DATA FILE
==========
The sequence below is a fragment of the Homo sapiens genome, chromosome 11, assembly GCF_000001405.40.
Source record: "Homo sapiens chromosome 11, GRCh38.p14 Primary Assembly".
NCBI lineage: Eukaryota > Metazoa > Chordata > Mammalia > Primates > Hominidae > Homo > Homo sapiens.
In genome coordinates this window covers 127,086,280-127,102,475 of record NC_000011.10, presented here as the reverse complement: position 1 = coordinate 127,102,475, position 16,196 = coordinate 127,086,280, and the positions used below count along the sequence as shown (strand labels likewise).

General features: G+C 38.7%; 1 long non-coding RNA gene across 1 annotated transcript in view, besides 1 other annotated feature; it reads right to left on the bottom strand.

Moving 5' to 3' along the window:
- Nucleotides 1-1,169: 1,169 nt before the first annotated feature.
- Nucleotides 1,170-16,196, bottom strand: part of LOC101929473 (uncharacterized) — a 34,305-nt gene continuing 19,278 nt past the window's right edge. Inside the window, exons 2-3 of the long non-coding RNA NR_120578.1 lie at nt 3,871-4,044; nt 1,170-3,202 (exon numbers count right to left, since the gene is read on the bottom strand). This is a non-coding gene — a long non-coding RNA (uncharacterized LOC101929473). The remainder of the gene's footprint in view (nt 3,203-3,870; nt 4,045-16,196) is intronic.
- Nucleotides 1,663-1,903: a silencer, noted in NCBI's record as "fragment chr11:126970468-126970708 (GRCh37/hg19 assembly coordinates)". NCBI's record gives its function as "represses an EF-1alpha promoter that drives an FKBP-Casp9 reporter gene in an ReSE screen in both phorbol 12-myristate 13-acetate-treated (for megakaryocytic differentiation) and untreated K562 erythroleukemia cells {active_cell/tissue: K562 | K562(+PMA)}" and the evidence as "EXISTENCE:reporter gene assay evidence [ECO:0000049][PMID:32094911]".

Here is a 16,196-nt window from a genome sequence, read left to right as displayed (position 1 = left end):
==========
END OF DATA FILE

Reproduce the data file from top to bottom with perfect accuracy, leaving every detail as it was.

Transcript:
The sequence below is a fragment of the Homo sapiens genome, chromosome 11, assembly GCF_000001405.40.
Source record: "Homo sapiens chromosome 11, GRCh38.p14 Primary Assembly".
NCBI lineage: Eukaryota > Metazoa > Chordata > Mammalia > Primates > Hominidae > Homo > Homo sapiens.
In genome coordinates this window covers 127,086,280-127,102,475 of record NC_000011.10, presented here as the reverse complement: position 1 = coordinate 127,102,475, position 16,196 = coordinate 127,086,280, and the positions used below count along the sequence as shown (strand labels likewise).

General features: G+C 38.7%; 1 long non-coding RNA gene across 1 annotated transcript in view, besides 1 other annotated feature; it reads right to left on the bottom strand.

Moving 5' to 3' along the window:
- Nucleotides 1-1,169: 1,169 nt before the first annotated feature.
- Nucleotides 1,170-16,196, bottom strand: part of LOC101929473 (uncharacterized) — a 34,305-nt gene continuing 19,278 nt past the window's right edge. Inside the window, exons 2-3 of the long non-coding RNA NR_120578.1 lie at nt 3,871-4,044; nt 1,170-3,202 (exon numbers count right to left, since the gene is read on the bottom strand). This is a non-coding gene — a long non-coding RNA (uncharacterized LOC101929473). The remainder of the gene's footprint in view (nt 3,203-3,870; nt 4,045-16,196) is intronic.
- Nucleotides 1,663-1,903: a silencer, noted in NCBI's record as "fragment chr11:126970468-126970708 (GRCh37/hg19 assembly coordinates)". NCBI's record gives its function as "represses an EF-1alpha promoter that drives an FKBP-Casp9 reporter gene in an ReSE screen in both phorbol 12-myristate 13-acetate-treated (for megakaryocytic differentiation) and untreated K562 erythroleukemia cells {active_cell/tissue: K562 | K562(+PMA)}" and the evidence as "EXISTENCE:reporter gene assay evidence [ECO:0000049][PMID:32094911]".

Here is a 16,196-nt window from a genome sequence, read left to right as displayed (position 1 = left end):